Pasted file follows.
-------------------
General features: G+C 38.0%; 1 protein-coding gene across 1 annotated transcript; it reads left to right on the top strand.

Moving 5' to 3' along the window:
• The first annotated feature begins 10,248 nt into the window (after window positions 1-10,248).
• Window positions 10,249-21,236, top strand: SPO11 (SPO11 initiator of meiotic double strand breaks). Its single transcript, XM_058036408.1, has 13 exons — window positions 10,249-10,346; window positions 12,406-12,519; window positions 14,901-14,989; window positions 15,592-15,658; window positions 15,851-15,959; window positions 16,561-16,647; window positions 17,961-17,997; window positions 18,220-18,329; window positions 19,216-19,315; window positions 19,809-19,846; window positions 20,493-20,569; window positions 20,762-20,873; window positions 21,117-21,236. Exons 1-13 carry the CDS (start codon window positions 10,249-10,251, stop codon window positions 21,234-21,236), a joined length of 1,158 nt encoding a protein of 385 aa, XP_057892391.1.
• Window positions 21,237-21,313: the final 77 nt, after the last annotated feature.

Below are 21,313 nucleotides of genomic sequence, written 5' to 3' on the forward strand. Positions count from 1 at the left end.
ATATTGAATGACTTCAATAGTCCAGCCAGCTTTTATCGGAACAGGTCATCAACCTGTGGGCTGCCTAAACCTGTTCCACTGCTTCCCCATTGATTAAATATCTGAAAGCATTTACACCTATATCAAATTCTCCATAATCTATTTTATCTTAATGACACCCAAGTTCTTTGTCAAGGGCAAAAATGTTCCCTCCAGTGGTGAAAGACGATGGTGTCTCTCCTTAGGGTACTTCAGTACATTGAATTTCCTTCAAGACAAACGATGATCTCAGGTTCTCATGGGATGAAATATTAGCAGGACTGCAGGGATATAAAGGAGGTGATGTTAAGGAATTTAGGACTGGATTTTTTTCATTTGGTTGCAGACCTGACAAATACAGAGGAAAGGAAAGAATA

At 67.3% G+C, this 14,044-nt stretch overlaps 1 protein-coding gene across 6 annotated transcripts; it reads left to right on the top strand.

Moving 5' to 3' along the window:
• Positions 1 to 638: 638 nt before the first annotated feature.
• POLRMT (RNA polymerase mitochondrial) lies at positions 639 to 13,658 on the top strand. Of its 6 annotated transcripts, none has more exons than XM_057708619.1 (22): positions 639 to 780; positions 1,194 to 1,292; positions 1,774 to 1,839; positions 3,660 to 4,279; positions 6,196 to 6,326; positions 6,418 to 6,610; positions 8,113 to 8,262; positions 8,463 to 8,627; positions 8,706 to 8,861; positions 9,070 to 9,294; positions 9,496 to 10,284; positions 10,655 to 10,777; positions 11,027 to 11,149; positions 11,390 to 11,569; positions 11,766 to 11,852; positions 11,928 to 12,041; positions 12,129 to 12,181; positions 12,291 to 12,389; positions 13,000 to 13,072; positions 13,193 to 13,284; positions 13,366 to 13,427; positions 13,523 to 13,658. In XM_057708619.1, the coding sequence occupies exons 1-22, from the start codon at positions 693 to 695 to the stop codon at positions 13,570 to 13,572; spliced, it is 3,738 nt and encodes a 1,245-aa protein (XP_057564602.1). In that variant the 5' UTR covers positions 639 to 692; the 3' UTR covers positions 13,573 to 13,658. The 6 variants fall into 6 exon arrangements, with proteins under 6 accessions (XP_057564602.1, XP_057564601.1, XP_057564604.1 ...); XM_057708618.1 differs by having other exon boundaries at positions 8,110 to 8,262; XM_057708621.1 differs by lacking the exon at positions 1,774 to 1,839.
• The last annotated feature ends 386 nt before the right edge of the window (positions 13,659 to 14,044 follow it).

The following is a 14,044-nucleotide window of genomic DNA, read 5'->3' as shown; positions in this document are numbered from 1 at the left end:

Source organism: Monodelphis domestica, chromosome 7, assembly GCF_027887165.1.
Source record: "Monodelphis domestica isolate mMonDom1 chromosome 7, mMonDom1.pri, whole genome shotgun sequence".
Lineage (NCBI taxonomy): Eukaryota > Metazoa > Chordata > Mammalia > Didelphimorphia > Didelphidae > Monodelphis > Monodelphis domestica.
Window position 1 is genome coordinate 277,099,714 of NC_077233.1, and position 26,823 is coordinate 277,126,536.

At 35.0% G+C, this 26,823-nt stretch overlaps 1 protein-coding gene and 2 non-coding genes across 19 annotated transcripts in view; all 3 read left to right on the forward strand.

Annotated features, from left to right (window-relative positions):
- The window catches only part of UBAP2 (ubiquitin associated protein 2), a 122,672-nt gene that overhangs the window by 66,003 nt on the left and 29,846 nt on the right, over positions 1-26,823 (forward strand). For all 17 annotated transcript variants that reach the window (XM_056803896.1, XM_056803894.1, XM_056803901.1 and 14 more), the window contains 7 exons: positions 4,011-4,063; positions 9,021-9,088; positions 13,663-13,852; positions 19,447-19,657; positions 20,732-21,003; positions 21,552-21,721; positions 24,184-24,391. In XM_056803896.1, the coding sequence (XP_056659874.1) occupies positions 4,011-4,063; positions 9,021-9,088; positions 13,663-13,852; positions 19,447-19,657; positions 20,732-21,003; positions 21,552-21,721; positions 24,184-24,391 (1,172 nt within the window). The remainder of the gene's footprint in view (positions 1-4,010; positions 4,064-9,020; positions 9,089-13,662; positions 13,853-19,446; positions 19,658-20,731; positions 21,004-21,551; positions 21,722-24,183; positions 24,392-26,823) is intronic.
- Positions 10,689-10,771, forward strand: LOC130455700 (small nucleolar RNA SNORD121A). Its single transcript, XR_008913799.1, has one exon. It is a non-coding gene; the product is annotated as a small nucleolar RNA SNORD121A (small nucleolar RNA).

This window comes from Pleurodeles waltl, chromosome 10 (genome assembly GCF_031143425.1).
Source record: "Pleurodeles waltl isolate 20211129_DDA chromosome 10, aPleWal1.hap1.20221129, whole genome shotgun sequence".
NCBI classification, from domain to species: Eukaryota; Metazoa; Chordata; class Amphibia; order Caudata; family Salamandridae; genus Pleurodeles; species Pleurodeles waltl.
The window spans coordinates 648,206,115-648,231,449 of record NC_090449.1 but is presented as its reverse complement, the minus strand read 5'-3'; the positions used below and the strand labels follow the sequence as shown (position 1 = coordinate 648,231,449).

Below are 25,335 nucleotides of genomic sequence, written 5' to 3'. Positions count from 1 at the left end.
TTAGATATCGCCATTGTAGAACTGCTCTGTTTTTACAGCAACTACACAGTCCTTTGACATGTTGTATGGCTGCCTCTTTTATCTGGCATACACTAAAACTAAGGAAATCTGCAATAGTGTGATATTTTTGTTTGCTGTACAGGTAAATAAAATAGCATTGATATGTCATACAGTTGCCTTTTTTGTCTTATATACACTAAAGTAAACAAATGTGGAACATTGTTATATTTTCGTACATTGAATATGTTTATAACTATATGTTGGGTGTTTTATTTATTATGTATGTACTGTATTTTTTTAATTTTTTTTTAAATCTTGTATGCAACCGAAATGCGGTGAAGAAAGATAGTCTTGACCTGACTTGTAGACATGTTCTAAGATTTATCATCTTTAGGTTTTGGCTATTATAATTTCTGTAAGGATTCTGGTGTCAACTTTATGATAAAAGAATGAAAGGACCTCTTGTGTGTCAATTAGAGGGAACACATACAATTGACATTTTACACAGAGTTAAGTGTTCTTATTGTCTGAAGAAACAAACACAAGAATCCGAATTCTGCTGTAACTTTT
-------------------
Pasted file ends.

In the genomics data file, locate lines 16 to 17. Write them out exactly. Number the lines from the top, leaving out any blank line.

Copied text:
Lineage (NCBI taxonomy): Eukaryota > Metazoa > Chordata > Mammalia > Didelphimorphia > Didelphidae > Monodelphis > Monodelphis domestica.
Window position 1 is genome coordinate 277,099,714 of NC_077233.1, and position 26,823 is coordinate 277,126,536.